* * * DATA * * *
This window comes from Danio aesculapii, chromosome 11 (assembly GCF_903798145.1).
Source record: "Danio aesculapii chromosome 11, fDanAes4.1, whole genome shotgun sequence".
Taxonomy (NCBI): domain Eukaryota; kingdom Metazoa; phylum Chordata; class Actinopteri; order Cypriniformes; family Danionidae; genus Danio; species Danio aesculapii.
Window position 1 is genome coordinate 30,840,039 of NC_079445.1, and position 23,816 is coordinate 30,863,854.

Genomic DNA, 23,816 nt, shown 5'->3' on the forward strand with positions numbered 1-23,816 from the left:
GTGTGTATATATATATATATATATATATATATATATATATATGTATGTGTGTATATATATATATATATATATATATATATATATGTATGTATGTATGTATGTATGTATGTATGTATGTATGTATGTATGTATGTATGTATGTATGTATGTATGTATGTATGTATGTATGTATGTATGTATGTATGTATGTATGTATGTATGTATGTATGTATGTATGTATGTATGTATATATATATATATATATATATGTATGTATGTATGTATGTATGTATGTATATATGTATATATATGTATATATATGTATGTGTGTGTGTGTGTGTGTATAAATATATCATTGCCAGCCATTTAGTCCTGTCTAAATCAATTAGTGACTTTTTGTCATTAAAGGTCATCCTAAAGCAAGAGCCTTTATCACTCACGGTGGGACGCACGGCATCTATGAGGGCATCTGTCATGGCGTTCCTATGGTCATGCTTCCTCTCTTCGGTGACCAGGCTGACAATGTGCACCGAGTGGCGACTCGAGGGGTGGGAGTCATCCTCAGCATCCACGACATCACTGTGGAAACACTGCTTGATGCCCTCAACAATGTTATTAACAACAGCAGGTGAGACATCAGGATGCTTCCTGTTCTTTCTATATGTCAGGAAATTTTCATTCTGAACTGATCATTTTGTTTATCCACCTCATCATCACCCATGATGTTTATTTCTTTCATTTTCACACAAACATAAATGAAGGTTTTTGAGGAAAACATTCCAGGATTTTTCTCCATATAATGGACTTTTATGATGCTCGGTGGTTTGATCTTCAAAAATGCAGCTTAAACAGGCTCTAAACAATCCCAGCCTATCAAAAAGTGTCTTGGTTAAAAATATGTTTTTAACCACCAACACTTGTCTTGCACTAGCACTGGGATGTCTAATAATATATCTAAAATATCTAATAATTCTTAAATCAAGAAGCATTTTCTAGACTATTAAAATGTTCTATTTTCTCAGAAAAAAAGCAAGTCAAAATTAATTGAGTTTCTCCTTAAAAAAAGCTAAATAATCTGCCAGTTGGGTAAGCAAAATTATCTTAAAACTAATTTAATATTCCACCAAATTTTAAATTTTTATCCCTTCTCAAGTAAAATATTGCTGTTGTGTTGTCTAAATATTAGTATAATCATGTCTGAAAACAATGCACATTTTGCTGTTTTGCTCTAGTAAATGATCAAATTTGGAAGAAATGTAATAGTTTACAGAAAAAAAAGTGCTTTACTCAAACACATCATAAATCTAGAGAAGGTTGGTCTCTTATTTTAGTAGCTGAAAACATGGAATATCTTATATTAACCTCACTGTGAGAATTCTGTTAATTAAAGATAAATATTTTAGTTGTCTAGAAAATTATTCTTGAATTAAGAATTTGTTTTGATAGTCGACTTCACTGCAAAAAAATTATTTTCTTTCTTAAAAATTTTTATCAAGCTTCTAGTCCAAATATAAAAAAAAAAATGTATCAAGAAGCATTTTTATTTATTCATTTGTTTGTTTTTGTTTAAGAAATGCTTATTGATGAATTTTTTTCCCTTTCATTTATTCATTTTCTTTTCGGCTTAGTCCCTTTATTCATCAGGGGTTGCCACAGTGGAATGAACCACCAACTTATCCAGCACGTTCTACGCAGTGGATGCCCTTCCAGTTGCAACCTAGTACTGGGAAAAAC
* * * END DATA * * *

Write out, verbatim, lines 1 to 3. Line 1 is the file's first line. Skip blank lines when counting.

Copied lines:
This window comes from Danio aesculapii, chromosome 11 (assembly GCF_903798145.1).
Source record: "Danio aesculapii chromosome 11, fDanAes4.1, whole genome shotgun sequence".
Taxonomy (NCBI): domain Eukaryota; kingdom Metazoa; phylum Chordata; class Actinopteri; order Cypriniformes; family Danionidae; genus Danio; species Danio aesculapii.